“Cleaner, more efficient cookstoves” has become the rallying cry of women – and men – who generally do not have to cook or spend much less time cooking because of more convenient fuels and partially or completely pre-cooked ingredients or meals. What real cooks seem to aspire to is spend less human energy as well as fuels for stoves and appliances. To some, saving trees and the planet comes before saving people.
- A newly-minted ‘genius’ hopes to stop pollution from soot and smoke, Producer T. J. Raphael, The World on Public Radio International (1 October 2014)
- Let us now praise.. pricey stoves? (online title Culinary cult objects: Worth the Price?) Josh Ozersky, Wall Street Journal (30-31 August 2014)
CLIMATE CHANGE ADAPTATION: Climate Change in the Places We Live: What the European Heat Wave of 2003 Reveals about Climate Change in Cities, Brian Stone, Jr., SUSTAIN: A Journal of Environmental and Sustainability Issues, The University of Louisville, issue 29 (Fall/Winter 2014) [6.43 MB, PDF]
Cities do not cause heat waves – they amplify them. Because of the greater prevalence of mineral-based building materials, such as stone, slate, concrete, and asphalt, cities absorb and retain substantially more heat than rural areas characterized by more vegetative cover. Known generally as the “urban heat island effect,” this phenomenon keeps cities warmer by several degrees than surrounding countryside throughout the year.
- Social Capital, Individual Responses to Heat Waves and Climate Change Adaptation: An Empirical Study of Two UK Cities, Johanna Wolf et al., Global Environmental Change, vol. 20 , pp. 44–52 (2010) [185 KB, PDF]
- Vulnerability to Heat-waves and Drought: Case Studies of Adaptation to Climate Change in South-west England, Magnus Benzie et al., Joseph Rowntree Foundation, UK (2011) [1.45 MB, PDF]
CLIMATE CHANGE AND SECURITY: Climate Change ‘Will See More UK Forces deployed in Conflicts around World’, Damian Carrington, The Guardian (11 November 2014)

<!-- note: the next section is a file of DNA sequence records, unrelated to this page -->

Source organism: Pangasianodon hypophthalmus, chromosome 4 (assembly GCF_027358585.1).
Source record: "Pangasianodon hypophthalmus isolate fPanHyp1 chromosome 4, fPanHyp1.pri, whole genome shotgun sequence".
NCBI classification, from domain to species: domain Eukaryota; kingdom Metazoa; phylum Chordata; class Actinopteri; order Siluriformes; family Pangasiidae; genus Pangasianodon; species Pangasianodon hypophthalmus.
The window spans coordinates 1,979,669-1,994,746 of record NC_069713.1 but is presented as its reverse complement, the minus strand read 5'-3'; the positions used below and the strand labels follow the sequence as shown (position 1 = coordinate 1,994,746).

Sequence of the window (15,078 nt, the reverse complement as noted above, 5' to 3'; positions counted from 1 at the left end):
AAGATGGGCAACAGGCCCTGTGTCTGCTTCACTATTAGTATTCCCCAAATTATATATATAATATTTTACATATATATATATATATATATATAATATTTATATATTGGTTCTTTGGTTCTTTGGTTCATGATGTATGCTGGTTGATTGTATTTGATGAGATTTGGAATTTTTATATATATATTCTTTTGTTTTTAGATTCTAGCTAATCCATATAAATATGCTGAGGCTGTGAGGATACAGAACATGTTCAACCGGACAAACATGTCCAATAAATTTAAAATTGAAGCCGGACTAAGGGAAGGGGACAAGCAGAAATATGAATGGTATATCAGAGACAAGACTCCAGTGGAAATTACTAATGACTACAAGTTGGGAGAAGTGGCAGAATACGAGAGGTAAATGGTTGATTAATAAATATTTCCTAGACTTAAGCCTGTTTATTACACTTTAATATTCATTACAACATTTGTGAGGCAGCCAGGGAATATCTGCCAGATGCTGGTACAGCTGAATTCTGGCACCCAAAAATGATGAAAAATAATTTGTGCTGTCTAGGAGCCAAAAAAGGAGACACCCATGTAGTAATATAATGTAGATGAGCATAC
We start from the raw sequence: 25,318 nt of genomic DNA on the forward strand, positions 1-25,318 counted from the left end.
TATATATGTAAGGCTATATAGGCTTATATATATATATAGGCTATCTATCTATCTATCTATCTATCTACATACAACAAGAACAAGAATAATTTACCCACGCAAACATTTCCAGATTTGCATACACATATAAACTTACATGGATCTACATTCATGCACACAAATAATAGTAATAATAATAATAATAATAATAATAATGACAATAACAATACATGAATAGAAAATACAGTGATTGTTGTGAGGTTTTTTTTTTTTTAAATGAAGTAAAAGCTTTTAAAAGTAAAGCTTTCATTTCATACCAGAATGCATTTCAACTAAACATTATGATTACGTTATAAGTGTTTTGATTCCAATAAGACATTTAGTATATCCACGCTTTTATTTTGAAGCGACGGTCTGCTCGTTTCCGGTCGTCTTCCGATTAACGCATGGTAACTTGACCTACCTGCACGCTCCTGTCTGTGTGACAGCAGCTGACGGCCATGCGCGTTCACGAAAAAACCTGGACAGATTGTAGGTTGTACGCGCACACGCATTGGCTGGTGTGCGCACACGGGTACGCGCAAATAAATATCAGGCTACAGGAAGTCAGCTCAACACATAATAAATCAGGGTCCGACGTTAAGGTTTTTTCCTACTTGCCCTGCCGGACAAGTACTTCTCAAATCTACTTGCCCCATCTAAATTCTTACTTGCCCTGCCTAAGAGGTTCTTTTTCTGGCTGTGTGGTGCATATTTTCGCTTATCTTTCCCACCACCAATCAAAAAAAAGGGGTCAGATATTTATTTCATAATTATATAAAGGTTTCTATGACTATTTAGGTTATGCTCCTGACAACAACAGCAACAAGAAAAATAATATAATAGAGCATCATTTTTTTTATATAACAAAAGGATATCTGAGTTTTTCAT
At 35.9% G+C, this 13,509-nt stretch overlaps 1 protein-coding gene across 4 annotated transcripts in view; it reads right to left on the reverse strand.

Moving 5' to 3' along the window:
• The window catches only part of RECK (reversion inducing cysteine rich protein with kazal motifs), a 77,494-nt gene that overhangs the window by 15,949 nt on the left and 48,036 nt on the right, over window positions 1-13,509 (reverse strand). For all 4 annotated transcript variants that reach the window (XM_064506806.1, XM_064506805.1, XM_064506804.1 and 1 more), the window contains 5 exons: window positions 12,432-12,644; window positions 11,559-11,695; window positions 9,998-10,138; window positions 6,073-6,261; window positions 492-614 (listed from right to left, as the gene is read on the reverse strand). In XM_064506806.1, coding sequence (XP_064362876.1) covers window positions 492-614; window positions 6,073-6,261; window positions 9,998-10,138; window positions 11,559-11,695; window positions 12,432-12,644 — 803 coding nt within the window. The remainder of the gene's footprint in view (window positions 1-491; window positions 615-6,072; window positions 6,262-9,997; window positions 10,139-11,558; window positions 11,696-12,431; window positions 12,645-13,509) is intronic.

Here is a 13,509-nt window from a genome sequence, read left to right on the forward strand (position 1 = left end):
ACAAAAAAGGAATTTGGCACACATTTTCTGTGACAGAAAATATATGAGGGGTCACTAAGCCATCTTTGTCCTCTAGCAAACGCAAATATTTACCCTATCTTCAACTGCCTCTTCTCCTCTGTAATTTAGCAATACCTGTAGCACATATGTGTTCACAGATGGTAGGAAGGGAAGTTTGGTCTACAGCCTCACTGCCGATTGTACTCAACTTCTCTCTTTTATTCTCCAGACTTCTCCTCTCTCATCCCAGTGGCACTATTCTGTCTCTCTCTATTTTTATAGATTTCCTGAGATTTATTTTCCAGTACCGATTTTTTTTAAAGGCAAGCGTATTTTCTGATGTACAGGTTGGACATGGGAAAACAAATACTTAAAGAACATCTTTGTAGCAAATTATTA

Massive GHG emissions reductions are the sine qua non of security on climate change. The good news: China and the U.S. have cooperated to promise to a first, albeit non-binding, move on GHG emissions. The bad news: this is nothing like enough to keep a 2oC limit, with the chances of a 4oC hotter world, with adaptation possibilities severely constrained, still rising. “We could probably secure a 2C world,” said Rear-Admiral Neil Morisetti. “I think it most unlikely we would be able secure a 4C world.”
- Tomgram: Michael Klare, The New Congress and Planetary Disaster, Michael Klare, Tom Dispatch.com (18 November 2014)
- Food, Fossil Fuels and Filthy Finance, Oxfam International (October 2014)
- ‘Adapt and Survive’: The British Establishment’s Answer to the Security Threat of Climate Change, Guy Shrubsole, The Blog Huffington Post United Kingdom (11 November 2014)
The Nautilus Peace and Security Weekly Report presents articles and full length reports each week in six categories: Austral security, nuclear deterrence, energy security, climate change and security, the DPRK, climate change adaptation and governance and civil society. Our team of contributors carefully select items that highlight the links between these themes and the three regions in which our offices are found—North America, Northeast Asia, and the Austral-Asia region.
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- Reports Editor: Frederica Kreitzer